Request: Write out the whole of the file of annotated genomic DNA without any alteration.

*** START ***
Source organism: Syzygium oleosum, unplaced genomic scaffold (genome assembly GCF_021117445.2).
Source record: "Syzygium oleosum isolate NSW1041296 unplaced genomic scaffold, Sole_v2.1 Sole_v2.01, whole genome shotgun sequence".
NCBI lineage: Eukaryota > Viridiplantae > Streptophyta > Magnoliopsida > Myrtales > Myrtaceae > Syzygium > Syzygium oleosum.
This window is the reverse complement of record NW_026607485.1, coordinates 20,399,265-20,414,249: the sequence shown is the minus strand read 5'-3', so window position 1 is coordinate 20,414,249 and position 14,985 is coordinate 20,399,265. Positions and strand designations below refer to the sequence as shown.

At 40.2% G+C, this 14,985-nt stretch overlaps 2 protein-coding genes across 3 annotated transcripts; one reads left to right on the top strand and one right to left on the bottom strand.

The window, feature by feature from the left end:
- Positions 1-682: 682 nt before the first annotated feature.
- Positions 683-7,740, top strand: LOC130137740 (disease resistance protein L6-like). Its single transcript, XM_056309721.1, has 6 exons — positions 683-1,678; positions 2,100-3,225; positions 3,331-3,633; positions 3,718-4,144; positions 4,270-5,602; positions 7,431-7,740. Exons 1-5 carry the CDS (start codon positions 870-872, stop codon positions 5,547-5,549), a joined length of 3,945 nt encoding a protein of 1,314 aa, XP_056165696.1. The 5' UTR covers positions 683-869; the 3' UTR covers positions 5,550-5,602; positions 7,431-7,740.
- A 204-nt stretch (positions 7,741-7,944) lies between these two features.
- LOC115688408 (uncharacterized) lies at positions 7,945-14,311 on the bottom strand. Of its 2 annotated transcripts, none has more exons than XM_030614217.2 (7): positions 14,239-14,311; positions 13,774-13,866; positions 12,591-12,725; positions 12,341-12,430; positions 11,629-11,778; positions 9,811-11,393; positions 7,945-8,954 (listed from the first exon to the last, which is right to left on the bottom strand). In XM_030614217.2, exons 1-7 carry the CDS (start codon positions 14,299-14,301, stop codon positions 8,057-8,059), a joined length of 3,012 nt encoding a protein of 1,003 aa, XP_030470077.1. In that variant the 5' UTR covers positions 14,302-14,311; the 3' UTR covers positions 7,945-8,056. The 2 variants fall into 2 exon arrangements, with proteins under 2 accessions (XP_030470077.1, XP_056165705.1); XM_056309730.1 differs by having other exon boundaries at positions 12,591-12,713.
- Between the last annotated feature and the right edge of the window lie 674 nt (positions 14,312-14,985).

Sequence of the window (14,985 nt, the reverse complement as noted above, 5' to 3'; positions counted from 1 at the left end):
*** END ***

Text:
Source organism: Syzygium oleosum, unplaced genomic scaffold (genome assembly GCF_021117445.2).
Source record: "Syzygium oleosum isolate NSW1041296 unplaced genomic scaffold, Sole_v2.1 Sole_v2.01, whole genome shotgun sequence".
NCBI lineage: Eukaryota > Viridiplantae > Streptophyta > Magnoliopsida > Myrtales > Myrtaceae > Syzygium > Syzygium oleosum.
This window is the reverse complement of record NW_026607485.1, coordinates 20,399,265-20,414,249: the sequence shown is the minus strand read 5'-3', so window position 1 is coordinate 20,414,249 and position 14,985 is coordinate 20,399,265. Positions and strand designations below refer to the sequence as shown.

At 40.2% G+C, this 14,985-nt stretch overlaps 2 protein-coding genes across 3 annotated transcripts; one reads left to right on the top strand and one right to left on the bottom strand.

The window, feature by feature from the left end:
- Positions 1-682: 682 nt before the first annotated feature.
- Positions 683-7,740, top strand: LOC130137740 (disease resistance protein L6-like). Its single transcript, XM_056309721.1, has 6 exons — positions 683-1,678; positions 2,100-3,225; positions 3,331-3,633; positions 3,718-4,144; positions 4,270-5,602; positions 7,431-7,740. Exons 1-5 carry the CDS (start codon positions 870-872, stop codon positions 5,547-5,549), a joined length of 3,945 nt encoding a protein of 1,314 aa, XP_056165696.1. The 5' UTR covers positions 683-869; the 3' UTR covers positions 5,550-5,602; positions 7,431-7,740.
- A 204-nt stretch (positions 7,741-7,944) lies between these two features.
- LOC115688408 (uncharacterized) lies at positions 7,945-14,311 on the bottom strand. Of its 2 annotated transcripts, none has more exons than XM_030614217.2 (7): positions 14,239-14,311; positions 13,774-13,866; positions 12,591-12,725; positions 12,341-12,430; positions 11,629-11,778; positions 9,811-11,393; positions 7,945-8,954 (listed from the first exon to the last, which is right to left on the bottom strand). In XM_030614217.2, exons 1-7 carry the CDS (start codon positions 14,299-14,301, stop codon positions 8,057-8,059), a joined length of 3,012 nt encoding a protein of 1,003 aa, XP_030470077.1. In that variant the 5' UTR covers positions 14,302-14,311; the 3' UTR covers positions 7,945-8,056. The 2 variants fall into 2 exon arrangements, with proteins under 2 accessions (XP_030470077.1, XP_056165705.1); XM_056309730.1 differs by having other exon boundaries at positions 12,591-12,713.
- Between the last annotated feature and the right edge of the window lie 674 nt (positions 14,312-14,985).

Sequence of the window (14,985 nt, the reverse complement as noted above, 5' to 3'; positions counted from 1 at the left end):